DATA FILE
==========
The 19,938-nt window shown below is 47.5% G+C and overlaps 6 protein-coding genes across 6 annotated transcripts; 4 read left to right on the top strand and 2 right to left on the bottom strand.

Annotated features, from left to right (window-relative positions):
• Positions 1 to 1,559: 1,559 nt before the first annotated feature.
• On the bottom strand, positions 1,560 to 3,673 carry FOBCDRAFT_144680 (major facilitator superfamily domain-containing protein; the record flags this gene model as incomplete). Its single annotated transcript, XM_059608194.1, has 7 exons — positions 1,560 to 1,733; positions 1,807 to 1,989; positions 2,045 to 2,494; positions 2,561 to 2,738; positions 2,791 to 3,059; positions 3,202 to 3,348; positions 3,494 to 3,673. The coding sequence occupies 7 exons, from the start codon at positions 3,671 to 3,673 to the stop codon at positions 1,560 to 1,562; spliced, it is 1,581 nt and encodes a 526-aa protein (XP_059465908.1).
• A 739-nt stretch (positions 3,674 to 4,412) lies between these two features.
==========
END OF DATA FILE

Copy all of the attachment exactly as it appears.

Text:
The 19,938-nt window shown below is 47.5% G+C and overlaps 6 protein-coding genes across 6 annotated transcripts; 4 read left to right on the top strand and 2 right to left on the bottom strand.

Annotated features, from left to right (window-relative positions):
• Positions 1 to 1,559: 1,559 nt before the first annotated feature.
• On the bottom strand, positions 1,560 to 3,673 carry FOBCDRAFT_144680 (major facilitator superfamily domain-containing protein; the record flags this gene model as incomplete). Its single annotated transcript, XM_059608194.1, has 7 exons — positions 1,560 to 1,733; positions 1,807 to 1,989; positions 2,045 to 2,494; positions 2,561 to 2,738; positions 2,791 to 3,059; positions 3,202 to 3,348; positions 3,494 to 3,673. The coding sequence occupies 7 exons, from the start codon at positions 3,671 to 3,673 to the stop codon at positions 1,560 to 1,562; spliced, it is 1,581 nt and encodes a 526-aa protein (XP_059465908.1).
• A 739-nt stretch (positions 3,674 to 4,412) lies between these two features.